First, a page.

mcgrawOn his eleventh studio album, Tim McGraw recaptures his own freedom as he experiments with a variety of sounds after switching to new record label Big Machine Records. For a man who’s been active in the country music scene for over 20 years, it’s impressive that he can continue to reinvent himself, mixing the classic country twang of years past with the heavier rock leanings of  today’s country music. “Truck Yeah,” the lead single off his new album Two Lanes to Freedom, has been doing well on the charts but the album shows more depth than this radio-friendly hit would lead one to believe.

A classic for country lovers will certainly be “Southern Girl,” which extols the virtues of females hailing from below the Mason-Dixon Line: Daytona, cutoff jeans and nights spent in backyard barns. The chorus is definitely catchy and reminds one of McGraw’s earlier songs, when he would sing about barbeque stains and real good men.

With each new element McGraw employs — heavy percussion, layered harmonies and the ridiculously fun-to-say didgeridoo — he continues to reach back to the heart of country music. A standout on the album is “Nashville Without You,” which features a skillful folk guitar driving the song as McGraw sings both an ode to a loved one and to the Music City herself, name-dropping classic country songs like Dolly Parton’s “Jolene” and Tammy Wynette’s “Stand by Your Man.”

The ballad on the album that will tug on your heartstrings is without a doubt “Number 37405,” which tells the story of a prison inmate looking back on his mistakes with love and regret for life’s lost opportunities. It’s a simple song with simple vocals, but its well-wrought lyrics render it powerful and forlorn. The only featured artists on the album are two of country’s biggest: Taylor Swift and Keith Urban. “Highway Don’t Care” tells the story of a couple on the verge of breaking up, and the McGraw/Swift pairing sounds particularly sweet and heartfelt,  knowing Swift’s first big break came with the song “Tim McGraw.” Urban, a master on guitar, adds depth to the vocals for a song which you can’t help but tap your foot along to.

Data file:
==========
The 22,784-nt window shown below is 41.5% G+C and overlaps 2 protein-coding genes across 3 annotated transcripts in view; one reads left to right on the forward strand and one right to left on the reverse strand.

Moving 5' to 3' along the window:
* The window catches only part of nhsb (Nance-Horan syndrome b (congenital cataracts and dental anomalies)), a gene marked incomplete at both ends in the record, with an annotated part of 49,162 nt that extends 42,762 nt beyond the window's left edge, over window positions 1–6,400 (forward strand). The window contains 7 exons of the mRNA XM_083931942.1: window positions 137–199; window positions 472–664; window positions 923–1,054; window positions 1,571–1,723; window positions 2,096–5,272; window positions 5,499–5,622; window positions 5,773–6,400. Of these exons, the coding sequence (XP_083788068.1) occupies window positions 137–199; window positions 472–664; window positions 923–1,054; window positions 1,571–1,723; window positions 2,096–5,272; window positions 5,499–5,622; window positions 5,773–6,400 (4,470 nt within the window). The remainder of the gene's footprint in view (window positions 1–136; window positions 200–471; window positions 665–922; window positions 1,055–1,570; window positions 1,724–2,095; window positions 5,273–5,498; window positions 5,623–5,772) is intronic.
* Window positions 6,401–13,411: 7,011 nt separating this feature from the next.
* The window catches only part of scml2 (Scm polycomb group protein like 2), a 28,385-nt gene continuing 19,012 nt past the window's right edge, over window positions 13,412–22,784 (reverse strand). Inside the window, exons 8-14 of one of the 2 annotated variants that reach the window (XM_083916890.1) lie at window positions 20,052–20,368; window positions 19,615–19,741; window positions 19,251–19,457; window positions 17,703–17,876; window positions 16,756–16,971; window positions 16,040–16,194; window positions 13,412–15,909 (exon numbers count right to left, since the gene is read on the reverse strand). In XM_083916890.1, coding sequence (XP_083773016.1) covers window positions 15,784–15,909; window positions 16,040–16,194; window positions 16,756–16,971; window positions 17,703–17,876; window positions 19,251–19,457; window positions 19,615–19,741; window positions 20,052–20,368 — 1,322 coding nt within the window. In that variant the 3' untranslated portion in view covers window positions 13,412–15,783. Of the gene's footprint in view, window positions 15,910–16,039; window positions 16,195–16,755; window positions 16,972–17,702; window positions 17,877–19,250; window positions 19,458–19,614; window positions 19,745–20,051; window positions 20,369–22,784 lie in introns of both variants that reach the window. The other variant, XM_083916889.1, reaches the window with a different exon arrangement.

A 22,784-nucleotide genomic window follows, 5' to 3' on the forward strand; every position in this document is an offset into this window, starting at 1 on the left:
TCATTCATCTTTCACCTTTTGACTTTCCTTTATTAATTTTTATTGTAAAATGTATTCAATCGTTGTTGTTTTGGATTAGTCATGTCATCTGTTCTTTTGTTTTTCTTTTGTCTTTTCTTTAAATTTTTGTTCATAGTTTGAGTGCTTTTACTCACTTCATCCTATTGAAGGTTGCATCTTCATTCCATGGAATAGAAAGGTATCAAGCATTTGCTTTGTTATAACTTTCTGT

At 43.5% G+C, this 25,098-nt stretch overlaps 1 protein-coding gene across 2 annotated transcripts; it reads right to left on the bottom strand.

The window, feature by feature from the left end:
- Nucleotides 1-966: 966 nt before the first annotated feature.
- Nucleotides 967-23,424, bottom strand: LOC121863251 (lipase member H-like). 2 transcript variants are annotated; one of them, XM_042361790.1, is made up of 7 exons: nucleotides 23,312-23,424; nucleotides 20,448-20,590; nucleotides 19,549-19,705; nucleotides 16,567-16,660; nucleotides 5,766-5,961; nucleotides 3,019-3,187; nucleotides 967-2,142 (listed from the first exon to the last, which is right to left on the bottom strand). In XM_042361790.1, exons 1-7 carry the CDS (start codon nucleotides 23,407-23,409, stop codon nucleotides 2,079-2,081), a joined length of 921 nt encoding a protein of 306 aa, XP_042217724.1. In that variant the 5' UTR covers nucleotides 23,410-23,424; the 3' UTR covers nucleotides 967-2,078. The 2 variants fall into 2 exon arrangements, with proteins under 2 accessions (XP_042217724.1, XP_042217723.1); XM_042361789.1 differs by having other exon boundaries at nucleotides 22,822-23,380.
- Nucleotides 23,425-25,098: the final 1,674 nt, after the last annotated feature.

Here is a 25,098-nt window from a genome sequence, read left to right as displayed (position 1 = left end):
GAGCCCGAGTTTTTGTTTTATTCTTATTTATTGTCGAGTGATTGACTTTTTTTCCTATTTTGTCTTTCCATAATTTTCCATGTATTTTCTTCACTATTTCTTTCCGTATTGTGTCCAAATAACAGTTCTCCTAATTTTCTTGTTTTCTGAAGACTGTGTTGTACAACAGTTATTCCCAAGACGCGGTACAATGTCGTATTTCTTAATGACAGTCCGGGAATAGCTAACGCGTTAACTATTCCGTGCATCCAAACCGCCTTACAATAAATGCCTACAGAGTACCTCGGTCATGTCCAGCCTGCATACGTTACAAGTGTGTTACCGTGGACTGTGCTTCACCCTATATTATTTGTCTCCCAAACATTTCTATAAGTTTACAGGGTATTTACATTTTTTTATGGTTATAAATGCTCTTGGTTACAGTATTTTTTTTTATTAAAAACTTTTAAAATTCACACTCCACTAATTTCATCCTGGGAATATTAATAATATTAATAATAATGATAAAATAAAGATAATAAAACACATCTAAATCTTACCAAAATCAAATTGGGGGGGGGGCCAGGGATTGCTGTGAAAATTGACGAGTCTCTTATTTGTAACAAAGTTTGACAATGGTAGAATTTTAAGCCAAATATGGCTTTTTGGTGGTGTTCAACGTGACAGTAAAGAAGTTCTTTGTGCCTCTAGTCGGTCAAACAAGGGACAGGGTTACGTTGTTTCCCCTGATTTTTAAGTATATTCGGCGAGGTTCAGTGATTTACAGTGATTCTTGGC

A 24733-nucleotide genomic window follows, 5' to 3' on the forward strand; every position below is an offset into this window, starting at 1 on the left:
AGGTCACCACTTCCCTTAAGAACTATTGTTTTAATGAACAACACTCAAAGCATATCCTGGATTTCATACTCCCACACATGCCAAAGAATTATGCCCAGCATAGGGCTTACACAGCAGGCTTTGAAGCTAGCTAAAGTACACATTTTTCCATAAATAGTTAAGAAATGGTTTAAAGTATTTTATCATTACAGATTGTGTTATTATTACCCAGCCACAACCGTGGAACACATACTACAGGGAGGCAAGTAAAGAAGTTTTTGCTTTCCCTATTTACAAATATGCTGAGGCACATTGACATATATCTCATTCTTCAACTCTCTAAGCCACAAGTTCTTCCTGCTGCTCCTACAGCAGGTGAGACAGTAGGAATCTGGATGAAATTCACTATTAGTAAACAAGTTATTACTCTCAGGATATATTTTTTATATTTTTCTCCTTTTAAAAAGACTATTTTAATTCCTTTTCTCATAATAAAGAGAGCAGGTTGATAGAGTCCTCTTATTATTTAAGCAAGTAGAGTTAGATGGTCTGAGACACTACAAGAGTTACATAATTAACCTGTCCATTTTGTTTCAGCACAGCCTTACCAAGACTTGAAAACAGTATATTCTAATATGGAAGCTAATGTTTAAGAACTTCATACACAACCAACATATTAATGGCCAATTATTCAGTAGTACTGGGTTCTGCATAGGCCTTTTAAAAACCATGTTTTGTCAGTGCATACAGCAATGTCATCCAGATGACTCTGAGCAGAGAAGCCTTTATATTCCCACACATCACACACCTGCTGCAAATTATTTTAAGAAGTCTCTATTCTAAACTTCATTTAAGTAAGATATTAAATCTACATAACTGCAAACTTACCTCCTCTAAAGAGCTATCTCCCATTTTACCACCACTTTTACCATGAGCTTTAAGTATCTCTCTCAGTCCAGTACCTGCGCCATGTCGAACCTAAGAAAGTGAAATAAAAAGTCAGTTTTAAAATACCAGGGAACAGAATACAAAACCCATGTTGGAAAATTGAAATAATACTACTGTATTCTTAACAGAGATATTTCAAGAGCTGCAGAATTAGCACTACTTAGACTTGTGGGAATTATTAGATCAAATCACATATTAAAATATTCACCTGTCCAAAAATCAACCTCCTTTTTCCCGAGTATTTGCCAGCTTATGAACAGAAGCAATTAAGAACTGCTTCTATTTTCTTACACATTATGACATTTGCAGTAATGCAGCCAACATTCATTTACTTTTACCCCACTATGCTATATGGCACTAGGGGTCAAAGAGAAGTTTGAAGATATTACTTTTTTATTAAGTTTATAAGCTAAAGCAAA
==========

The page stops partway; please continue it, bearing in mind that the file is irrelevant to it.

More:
“Mexicoma” is a song that will have you longing for a sun-drenched beach and a drink of your choice. The upbeat tempo has a feel-good vibe that evokes the musical styling of Mexico, even more so because of the use of some of the classic Mexican instruments.

The entire album takes some unexpected twists and turns but ultimately ends as a testament to the current state of country music – and a satisfying one, at that.

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